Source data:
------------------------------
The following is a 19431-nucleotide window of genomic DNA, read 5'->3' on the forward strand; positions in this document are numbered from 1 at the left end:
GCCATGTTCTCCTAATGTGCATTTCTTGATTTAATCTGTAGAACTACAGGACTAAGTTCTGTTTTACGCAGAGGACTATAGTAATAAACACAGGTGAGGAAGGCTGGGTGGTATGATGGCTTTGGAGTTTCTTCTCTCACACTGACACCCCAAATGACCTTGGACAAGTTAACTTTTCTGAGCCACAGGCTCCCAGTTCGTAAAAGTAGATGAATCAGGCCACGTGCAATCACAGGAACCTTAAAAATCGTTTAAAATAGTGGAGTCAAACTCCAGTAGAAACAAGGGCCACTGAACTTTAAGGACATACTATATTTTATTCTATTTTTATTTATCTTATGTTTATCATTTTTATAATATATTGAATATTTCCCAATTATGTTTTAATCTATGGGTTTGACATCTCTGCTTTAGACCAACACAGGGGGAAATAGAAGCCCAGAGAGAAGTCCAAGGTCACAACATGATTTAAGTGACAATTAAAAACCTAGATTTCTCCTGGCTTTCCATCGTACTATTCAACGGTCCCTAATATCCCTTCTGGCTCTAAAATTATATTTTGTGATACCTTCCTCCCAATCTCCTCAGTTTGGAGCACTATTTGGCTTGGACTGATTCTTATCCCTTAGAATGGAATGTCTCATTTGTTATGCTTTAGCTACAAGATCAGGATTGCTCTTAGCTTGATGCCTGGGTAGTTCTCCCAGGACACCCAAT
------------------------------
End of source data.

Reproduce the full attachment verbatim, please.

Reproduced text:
The following is a 19431-nucleotide window of genomic DNA, read 5'->3' on the forward strand; positions in this document are numbered from 1 at the left end:
GCCATGTTCTCCTAATGTGCATTTCTTGATTTAATCTGTAGAACTACAGGACTAAGTTCTGTTTTACGCAGAGGACTATAGTAATAAACACAGGTGAGGAAGGCTGGGTGGTATGATGGCTTTGGAGTTTCTTCTCTCACACTGACACCCCAAATGACCTTGGACAAGTTAACTTTTCTGAGCCACAGGCTCCCAGTTCGTAAAAGTAGATGAATCAGGCCACGTGCAATCACAGGAACCTTAAAAATCGTTTAAAATAGTGGAGTCAAACTCCAGTAGAAACAAGGGCCACTGAACTTTAAGGACATACTATATTTTATTCTATTTTTATTTATCTTATGTTTATCATTTTTATAATATATTGAATATTTCCCAATTATGTTTTAATCTATGGGTTTGACATCTCTGCTTTAGACCAACACAGGGGGAAATAGAAGCCCAGAGAGAAGTCCAAGGTCACAACATGATTTAAGTGACAATTAAAAACCTAGATTTCTCCTGGCTTTCCATCGTACTATTCAACGGTCCCTAATATCCCTTCTGGCTCTAAAATTATATTTTGTGATACCTTCCTCCCAATCTCCTCAGTTTGGAGCACTATTTGGCTTGGACTGATTCTTATCCCTTAGAATGGAATGTCTCATTTGTTATGCTTTAGCTACAAGATCAGGATTGCTCTTAGCTTGATGCCTGGGTAGTTCTCCCAGGACACCCAAT